15 October 2004
English Premier League club Charlton Athletic is home to two of South African football’s most loved exports, Mark Fish and Shaun Bartlett. The club’s South African connection goes further than that, though, extending all the way to Alexandra township in Johannesburg.
Members of the Charlton Football in the Community scheme and the club’s community liaison department jetted into South Africa this week to follow up on work that began in the township in 2003.
One of three projects initiated by the club was the training of 18 youth workers, police officers and teachers to be qualified football coaches – the first time the English Football Association’s Level One coaching course had ever been carried out outside England.
According to Matt Wright, writing on Charlton Athletic’s website, those new coaches have been holding football sessions in Alexandra schools and youth clubs over the past 12 months.
During the club’s latest trip, a further 20 students will complete the coaching course under the guidance of community scheme officers. Once they have qualified, they will be able to start and run community-based football clubs and leagues.
Then there is a youth development programme that sees the Metropolitan Police teaming up with the South African Police Service and Bristol’s John Cabot Technical College from Bristol in bringing it to Alexandra. The course focuses on citizenship, health education and information technology.
John Cabot looks after the third part of the programme. The college, as part of its ongoing charity work in conjunction with British Airways and Unicef, is working to empower township dwellers in literacy, computer technology, sewing and textiles.
Charlton Athletic chairman Martin Simons, speaking from South Africa on Tuesday, said: “It’s another week of extremely hard work. We have got the first lot of 200 kids coming this afternoon, and in total we expect to see 1 000 youngsters this week.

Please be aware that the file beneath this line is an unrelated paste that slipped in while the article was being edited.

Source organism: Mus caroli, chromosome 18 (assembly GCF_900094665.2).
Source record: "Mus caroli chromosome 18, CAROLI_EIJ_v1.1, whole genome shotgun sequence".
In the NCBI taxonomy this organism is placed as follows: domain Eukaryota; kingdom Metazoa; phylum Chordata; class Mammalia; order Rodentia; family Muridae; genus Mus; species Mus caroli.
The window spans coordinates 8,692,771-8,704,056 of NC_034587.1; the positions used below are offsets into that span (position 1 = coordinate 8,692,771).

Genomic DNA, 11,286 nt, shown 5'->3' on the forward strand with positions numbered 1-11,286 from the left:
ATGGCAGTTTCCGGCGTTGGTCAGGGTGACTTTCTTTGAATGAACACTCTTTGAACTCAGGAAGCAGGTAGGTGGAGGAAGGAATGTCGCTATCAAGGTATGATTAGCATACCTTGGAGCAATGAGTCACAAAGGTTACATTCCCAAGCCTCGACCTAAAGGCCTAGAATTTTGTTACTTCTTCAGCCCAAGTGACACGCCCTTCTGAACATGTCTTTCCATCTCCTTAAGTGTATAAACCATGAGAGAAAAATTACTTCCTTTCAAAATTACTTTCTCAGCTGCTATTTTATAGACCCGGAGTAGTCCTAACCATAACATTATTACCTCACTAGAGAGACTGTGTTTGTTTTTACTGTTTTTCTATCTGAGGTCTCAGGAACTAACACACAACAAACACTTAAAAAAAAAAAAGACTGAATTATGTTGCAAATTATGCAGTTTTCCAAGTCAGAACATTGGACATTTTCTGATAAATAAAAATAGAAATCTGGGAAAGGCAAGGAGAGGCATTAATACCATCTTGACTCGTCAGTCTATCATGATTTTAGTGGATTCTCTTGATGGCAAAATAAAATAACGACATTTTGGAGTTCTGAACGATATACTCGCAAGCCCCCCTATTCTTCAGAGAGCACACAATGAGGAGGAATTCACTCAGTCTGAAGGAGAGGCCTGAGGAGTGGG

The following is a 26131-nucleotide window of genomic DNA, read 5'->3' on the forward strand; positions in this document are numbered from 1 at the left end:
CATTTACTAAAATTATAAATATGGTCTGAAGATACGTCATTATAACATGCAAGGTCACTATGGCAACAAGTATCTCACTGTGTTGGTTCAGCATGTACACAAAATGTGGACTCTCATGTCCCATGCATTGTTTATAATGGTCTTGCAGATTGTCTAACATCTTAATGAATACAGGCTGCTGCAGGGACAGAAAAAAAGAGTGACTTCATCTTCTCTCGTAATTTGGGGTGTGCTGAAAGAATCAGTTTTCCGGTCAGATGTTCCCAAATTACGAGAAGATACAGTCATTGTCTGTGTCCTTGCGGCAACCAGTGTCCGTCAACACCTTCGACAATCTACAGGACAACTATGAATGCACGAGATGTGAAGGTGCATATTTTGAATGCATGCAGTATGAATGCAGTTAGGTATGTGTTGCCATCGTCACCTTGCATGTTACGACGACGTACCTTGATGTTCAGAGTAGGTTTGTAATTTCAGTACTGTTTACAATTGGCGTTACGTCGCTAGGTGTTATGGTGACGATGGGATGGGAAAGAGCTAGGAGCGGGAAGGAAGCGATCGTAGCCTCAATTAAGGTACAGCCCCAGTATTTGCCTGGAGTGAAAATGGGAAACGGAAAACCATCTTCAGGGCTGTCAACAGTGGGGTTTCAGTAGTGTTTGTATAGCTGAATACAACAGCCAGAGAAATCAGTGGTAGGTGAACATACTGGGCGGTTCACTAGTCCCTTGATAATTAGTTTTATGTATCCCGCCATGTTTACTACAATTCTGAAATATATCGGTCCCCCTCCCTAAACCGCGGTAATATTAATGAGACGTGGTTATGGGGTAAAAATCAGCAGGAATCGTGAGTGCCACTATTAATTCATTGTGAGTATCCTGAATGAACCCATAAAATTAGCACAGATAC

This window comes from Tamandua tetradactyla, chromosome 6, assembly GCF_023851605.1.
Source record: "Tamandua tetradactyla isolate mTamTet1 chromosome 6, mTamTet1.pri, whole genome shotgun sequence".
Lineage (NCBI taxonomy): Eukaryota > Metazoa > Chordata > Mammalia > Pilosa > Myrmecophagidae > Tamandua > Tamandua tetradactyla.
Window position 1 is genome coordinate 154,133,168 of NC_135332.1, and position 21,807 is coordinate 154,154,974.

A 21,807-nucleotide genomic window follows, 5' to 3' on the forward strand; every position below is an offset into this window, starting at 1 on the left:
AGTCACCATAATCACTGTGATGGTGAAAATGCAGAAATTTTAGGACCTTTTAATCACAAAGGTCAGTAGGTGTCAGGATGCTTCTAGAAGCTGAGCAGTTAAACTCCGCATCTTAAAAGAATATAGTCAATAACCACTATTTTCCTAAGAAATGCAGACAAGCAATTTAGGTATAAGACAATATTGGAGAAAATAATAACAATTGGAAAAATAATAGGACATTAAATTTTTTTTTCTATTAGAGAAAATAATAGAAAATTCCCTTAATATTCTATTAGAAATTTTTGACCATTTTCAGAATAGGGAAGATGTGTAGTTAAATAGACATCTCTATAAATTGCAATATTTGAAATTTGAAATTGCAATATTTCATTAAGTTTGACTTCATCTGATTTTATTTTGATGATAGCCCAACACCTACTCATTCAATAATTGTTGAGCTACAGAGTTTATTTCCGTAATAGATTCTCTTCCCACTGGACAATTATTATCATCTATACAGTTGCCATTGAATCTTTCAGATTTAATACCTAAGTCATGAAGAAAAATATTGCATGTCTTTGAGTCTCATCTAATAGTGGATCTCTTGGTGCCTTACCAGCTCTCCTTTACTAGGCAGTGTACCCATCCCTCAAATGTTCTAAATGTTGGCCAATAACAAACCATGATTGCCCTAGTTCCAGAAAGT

“When we left last year we were really hoping that things would take off in this township , and that’s exactly what has happened”, Simons said. “The coaches that we trained have seen more than 4 000 kids since we were last there, and it’s important to remember that they’re carrying out all of this work voluntarily – they’re not getting paid.
“One of the big considerations in everything we do is whether or not the work is sustainable”, Simons said. “It seems so so far, and we want to be able to come back in five years’ time and discover that hundreds of thousands of children have received football coaching.”
British Bank Barclays, whose chairman, Matt Barrett, is also visiting the country this week, is to host a special presentation event on Friday. According to Charlton’s website, “discussions are taking place to see if the company wants to become involved with the project, possibly as a sponsor”.
Barclays is bidding to buy a majority stake in SA banking group Absa.
Charlton Athletic’s Alexandra connection is part of the club’s “Red, White and Black” campaign that is into its second decade and targets racism.
On 8 November 2003, Charlton celebrated its South African connection when the club tackled Fulham at The Valley on a day the club called South Africa Day.
Speaking on the day, former Bafana Bafana player Mark Fish said that since joining Charlton, “I have been amazed at the extent of the club’s work in its community, and I am proud to support that work, both locally and back in my homeland.
“It’s something that is very important to me because of the historical links between the club and South Africa and the community work that the club’s been doing over there.”